ABOUT TO BEGIN ANEW...
> From: Dan Kline <KLINEDA-at-UNIVSCVM.CSD.SCAROLINA.EDU>
> Subject: About to begin anew...
DK> I am about to begin begin my 7th Tesla-coil...
DK> ... here is what I have to work with:
> 2) 15 kV 60 mA neon transformers for 15 kV -at- 120 mA input
No problem with that.
> 1) 0.02 microF 120 kV military surplus capacitor
Is this a pulse discharge rated cap with plastic film dielectric?
> 1) roll of 1/4 inch (.635 cm.) copper tubing for the primary
I would be moving up to a larger radiating surface primary
conductor for power levels over 1.5 kVA; 3/8" od copper pipe
would be my minimum requirement and I would look real hard at a
primary design using 1/2 od pipe. High tank circuit Q depends on
a high Q pulse discharging capacitor(s), large surface area
primary conductor wound into a high inductance coil, and a good
spark gap. I start with the capacitor and coil, you can always
change out or modify a gap.
> 8) 18 inch x 1/8 inch (46 cm. x 3 mm) Aluminum plates for a
> series quenched gap
Could you be more specific on this? Over 1.5 kVA and I look for
some form of active quenching, and I never run even a small gap
without a muffin fan, or something, to aid in removing hot ions
and cooling the electrodes.
> 1) roll of 24-gauge magnet-wire, polyurethane and polyamide
Too small. I don't recco 24 gauge wire unless you are building a
tiny coil, you are performing an experiment, or have requirements
for huge amounts of inductance per a small unit volume (like in a
detection or "pickup" coil). 23 gauge wire is an improvement; but
I like #22 gauge or larger.
> 1) PVC pipe, 10 inches (25.4 cm) in diameter, and 43 inches
> (109 cm) long
Whoa! My largest secondary coil is 10.5 inches in diameter and 32
inches long. I run up to 10 kVA into the tank circuit and my
secondary discharges routinely hit 11 feet (132 inch strikes).
How about looking at an 8 inch diameter coil form? If you decide
to go with a 10" diameter secondary coil, you need to cut about
10 inches off of your aspect ratio. You did not mention anything
about the number of turns, or the actual winding length.
> 1) 12 inch (30.5 cm) non-magnetic, stainless-steel discharge
> electrode (This is shaped like a toroid... about 4 inches (10
> cm.) thick.
Too small for the eight inch diameter secondary, way too small
for a ten inch coil form, and not enough isotropic capacity for
this power level. I would recco a 20 x 4 toroid for starters.
DK> I have always spaced the wire turns in all of the larger
DK> coils, but now I read that this may not be necessary.
Not only is this not necessary, but space winding really reduces
the potency and potential of a coil. The origin of space winding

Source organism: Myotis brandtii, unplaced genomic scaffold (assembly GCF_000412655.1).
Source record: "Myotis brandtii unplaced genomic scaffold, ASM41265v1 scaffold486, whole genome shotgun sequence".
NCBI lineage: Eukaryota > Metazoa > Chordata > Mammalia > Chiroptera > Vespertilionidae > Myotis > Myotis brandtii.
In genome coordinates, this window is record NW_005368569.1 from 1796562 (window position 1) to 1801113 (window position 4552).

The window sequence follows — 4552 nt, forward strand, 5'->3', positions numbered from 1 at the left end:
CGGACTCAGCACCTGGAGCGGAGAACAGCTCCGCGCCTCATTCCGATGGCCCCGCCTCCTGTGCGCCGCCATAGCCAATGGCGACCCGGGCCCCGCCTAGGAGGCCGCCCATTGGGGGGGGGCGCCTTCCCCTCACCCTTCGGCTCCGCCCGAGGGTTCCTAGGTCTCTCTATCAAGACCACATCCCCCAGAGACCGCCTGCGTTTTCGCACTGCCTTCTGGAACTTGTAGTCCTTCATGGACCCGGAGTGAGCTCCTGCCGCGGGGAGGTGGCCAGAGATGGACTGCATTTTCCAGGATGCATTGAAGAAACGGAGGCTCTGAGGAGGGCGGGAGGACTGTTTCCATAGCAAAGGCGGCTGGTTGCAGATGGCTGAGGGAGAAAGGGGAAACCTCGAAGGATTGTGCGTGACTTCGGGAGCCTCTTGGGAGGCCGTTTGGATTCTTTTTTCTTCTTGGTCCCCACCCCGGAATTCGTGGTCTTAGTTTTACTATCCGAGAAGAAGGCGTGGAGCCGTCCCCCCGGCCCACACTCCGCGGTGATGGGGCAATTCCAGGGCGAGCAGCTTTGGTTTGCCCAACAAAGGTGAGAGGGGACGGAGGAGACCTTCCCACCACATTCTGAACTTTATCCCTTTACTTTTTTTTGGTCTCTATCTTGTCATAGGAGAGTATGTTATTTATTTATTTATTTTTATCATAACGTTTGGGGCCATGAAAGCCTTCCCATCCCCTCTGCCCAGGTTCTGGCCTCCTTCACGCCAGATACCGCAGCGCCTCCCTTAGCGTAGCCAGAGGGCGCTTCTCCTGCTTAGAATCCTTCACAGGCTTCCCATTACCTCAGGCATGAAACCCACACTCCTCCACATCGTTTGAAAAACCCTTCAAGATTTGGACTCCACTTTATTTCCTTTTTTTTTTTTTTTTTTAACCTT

comes from two places:
1) Classic coil construction materials: wood coil forms, cotton
or silk covered wire, and primitive rubber insulations (high
in soot and other particulates), were common until well after
WWII. If you are winding coils with any of these materials
then you will have to space wind because the coil will not
withstand high VSWRs in a small volume without electrical
breakdowns and excessive corona losses. Making a coil very
large in diameter and spacing the turns distributes the charge
densities. This in turn reduces corona losses and reduces the
incidents of breakdown. Tesla had to do this in Colorado
Springs, given his materials and power levels, we don't.
2) Tesla, in his COLORADO SPRINGS NOTES, wrote about the problem
that he had with excessive distributed capacity in his second-
ary. This is a problem with very large diameter coils, which
Tesla built because of statement #1 above. He increased the
spacing between the turns to reduce this distributed capacity,
but took a substantial reduction in inductance (and the
coupling coefficient with his primary) which reduced the
simple transformer action of the primary/secondary coils. He
made up for the reduced transformation by increasing the
voltage from the supply transformer. He ran very large input
voltages in Colorado Springs (20-60 kV) for this reason.
Tesla postulated extensively, and unsuccessfully, on ways to
eliminate 100% of the internal capacitance without reducing
the inductance. Eventually he simply learned to live with some
distributed capacity in his large coils.
I submit that by using modern high Q construction materials and
techniques, some of the basic reasons for making large diameter
space wound coils become less valid. High VSWRs and charge den-
sities can be developed in much smaller spaces, without excessive
losses and breakdowns, by exploiting sealed plastic coil forms
and large toriod terminals. Distributed capacity becomes much
less of a factor when HUGE gains in efficiency can be obtained in
other areas: higher ratios of transformation are obtained by
increasing the secondary inductance; proper use of large iso-
tropic capacitances on the air terminal (big toriods) produce
greater base currents and larger VSWRs (with lower corona losses)
and allows much tighter coupling with a larger primary. This
really is a whole different ball game.
DK> I even built a kind of lathe that cuts threads in the forms
DK> in the desired spacing. Should I junk this machine?
I hate to tell you. You know what I am going to say.
DK> If any one of you had this same equipment and wanted to build
DK> a coil, what special considerations would you take?
Mull it over. Feel free to get back with any questions.
... If all else fails... Throw another megavolt across it!
___ Blue Wave/QWK v2.12